I’ve started to write this post quite a few times, and each time, I’ve deleted it. It’s hard to know what to say when someone you admire and love goes through something as tragic as what Rick and Kay Warren have endured the last few days. Their son, Matthew, ended his own life at the age of 27 after battling severe mental illness for many years. I have heard Rick speak of this behind closed office doors, asking for prayer and pouring his heart out concerning his love for his son and his trust in his God in spite of not understanding all the reasons why Matthew suffered so terribly.
You hear about the “next things” happening in the lives of friends from college – graduation, marriage, children. Today I learned that my friend, Scott Attebery, lost his wife to an auto accident in Pine Bluff. She passed away earlier this morning. His experience was documented here, and you can see who Scott is here.
At our wedding, Angie and I chose to have Louie Armstrong’s song played… What a Wonderful World. In light of yesterday’s shootings, and so many other monumental tragedies in recent years, is it really a wonderful world? We were driving to Fort Smith yesterday for the annual meeting of the BMA of America and were reflecting on some of the tragedies that have taken place at this same time of the year such as the Oklahoma City bombing (April, 1995), the Waco compound burning (April, 1993), and Columbine (April, 1999). Each of these tragedies evoked emotions of fear and trepidation about living in this present world.
“Jesus wept…” -John 11:35
I found out this morning that a couple who belong to my church lost their son in an untimely death. I can’t imagine their pain or their loss and what they will be facing in the coming days. I only pray God’s Spirit will remind them moment-by-moment of God’s steadfast love for them and for their son who is now safe in His arms in heaven.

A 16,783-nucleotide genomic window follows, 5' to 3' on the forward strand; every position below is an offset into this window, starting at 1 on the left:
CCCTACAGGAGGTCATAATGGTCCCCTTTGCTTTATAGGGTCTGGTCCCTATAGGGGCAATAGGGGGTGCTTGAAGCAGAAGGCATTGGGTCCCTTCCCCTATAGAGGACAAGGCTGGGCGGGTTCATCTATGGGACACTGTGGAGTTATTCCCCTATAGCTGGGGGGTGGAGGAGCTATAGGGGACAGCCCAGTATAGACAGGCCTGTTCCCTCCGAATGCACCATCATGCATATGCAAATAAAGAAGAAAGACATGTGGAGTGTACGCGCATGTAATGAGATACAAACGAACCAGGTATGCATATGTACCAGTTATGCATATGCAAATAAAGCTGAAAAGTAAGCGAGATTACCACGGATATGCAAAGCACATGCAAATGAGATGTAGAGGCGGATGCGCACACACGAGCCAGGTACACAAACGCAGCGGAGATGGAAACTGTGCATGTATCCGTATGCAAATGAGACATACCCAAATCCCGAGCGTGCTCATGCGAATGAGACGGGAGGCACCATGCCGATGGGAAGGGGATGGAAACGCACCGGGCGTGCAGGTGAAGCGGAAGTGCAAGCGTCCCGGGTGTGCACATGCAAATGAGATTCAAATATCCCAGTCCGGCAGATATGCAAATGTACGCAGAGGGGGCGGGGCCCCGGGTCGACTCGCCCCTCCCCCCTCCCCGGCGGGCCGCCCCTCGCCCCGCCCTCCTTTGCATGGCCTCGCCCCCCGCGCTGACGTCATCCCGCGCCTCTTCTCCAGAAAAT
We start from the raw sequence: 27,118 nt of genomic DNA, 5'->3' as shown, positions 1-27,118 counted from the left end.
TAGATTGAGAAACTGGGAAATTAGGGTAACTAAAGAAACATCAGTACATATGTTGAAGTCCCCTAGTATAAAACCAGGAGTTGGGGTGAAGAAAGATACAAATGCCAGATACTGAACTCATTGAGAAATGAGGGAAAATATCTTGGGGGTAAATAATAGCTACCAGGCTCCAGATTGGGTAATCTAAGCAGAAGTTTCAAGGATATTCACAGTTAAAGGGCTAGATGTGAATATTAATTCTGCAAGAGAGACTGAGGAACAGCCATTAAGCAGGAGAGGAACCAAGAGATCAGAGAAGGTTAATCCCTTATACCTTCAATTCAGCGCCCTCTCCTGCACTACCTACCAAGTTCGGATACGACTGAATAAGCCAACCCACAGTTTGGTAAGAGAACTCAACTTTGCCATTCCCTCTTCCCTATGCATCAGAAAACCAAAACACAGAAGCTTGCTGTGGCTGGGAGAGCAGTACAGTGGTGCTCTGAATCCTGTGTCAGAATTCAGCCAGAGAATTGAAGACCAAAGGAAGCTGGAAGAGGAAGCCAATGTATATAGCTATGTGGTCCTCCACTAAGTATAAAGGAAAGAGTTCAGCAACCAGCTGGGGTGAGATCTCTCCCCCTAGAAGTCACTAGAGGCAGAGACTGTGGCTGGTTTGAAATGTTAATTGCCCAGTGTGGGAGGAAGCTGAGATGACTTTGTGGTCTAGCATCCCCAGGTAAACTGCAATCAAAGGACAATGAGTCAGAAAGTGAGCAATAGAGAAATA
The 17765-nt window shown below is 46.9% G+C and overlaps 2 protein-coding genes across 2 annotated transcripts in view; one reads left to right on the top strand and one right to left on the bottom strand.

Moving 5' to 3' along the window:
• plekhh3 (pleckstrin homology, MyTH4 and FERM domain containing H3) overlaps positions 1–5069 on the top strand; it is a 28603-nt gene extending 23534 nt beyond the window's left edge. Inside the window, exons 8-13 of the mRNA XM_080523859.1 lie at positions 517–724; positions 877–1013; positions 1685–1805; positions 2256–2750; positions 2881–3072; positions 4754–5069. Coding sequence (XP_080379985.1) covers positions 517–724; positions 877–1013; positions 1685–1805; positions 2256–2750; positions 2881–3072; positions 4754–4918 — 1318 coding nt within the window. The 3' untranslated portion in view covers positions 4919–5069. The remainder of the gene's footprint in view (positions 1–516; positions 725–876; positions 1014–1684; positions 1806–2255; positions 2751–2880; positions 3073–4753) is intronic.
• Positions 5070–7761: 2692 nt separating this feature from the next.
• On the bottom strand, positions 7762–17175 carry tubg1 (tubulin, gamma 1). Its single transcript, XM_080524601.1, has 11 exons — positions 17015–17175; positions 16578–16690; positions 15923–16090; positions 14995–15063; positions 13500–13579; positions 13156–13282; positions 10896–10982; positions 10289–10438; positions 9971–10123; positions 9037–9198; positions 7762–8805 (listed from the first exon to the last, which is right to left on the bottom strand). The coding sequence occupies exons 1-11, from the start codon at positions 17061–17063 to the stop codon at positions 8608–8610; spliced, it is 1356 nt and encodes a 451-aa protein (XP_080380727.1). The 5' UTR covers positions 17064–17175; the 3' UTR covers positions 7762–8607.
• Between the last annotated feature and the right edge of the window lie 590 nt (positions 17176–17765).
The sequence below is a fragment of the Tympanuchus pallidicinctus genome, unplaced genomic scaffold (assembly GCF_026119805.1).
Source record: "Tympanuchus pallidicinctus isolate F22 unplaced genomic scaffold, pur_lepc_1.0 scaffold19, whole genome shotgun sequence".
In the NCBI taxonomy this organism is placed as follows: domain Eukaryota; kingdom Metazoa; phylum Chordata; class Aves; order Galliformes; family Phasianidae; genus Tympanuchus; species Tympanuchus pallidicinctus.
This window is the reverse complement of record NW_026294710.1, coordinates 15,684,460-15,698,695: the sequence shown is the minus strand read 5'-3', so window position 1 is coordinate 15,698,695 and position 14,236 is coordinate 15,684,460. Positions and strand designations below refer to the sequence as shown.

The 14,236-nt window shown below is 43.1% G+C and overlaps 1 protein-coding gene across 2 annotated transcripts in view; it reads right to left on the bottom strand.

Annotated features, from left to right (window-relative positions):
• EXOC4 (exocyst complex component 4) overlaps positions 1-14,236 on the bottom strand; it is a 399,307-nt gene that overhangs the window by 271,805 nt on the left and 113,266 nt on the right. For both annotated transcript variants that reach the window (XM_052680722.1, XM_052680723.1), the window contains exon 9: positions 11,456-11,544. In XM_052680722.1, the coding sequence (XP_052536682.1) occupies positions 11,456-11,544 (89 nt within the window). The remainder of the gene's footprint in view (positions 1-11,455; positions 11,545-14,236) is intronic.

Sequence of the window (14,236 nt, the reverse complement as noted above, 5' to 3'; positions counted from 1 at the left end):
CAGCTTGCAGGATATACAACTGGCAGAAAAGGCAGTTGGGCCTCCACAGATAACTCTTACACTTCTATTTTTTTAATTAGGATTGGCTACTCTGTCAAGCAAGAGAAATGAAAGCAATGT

“Zebulun and Naphtali were a people that jeoparded their lives unto the death in the high places of the field.” -Judges 5:18
In my last blog, I explained that living in the name of Jesus means living with His approval. Today, we need to learn that living in the name of Jesus also means living under His authority, and also living in the power of His authority.
I, like many Christians, pray “in the name of Jesus.” At least I say the words before the almost mandatory finale, “Amen.” But what do those words mean… “in the name of Jesus?” Do we realize the impact of them? And do we realize that more than praying in the name of Jesus, we should live in the name of Jesus? Listen to the words of the Apostle Paul in Colossians 3:17, “And whatsoever ye do in word or deed, do all in the name of the Lord Jesus, giving thanks to God and the Father by him.”
”I will both lay me down in peace, and sleep: for thou, Lord, only makest me dwell in safety.” –Psalm 4:8
”Looking diligently lest any man fail of the grace of God; lest any root of bitterness springing up trouble you, and thereby many be defiled; Lest there be any fornicator, or profane person, as Esau, who for one morsel of meat sold his birthright. For ye know that afterward, when he would have inherited the blessing, he was rejected: for he found no place of repentance, though he sought it carefully with tears.” –Hebrews 12:15-17
One of the hardest truths of Christianity to grasp is the teaching that there is a point of rejecting the will of God beyond which a man may never find repentance. Sin hardens the heart toward the things of God. When we are young, our hearts are tender, which explains in part why so many believers today came to Christ as children. As people progress through life without responding to God, His voice grows steadily silent to their souls. Eventually, through the deceitfulness of sin, their hearts are seared over and they will never repent.
“And all that believed were together, and had all things common; And sold their possessions and goods, and parted them to all men, as every man had need.” -Acts 2:44-45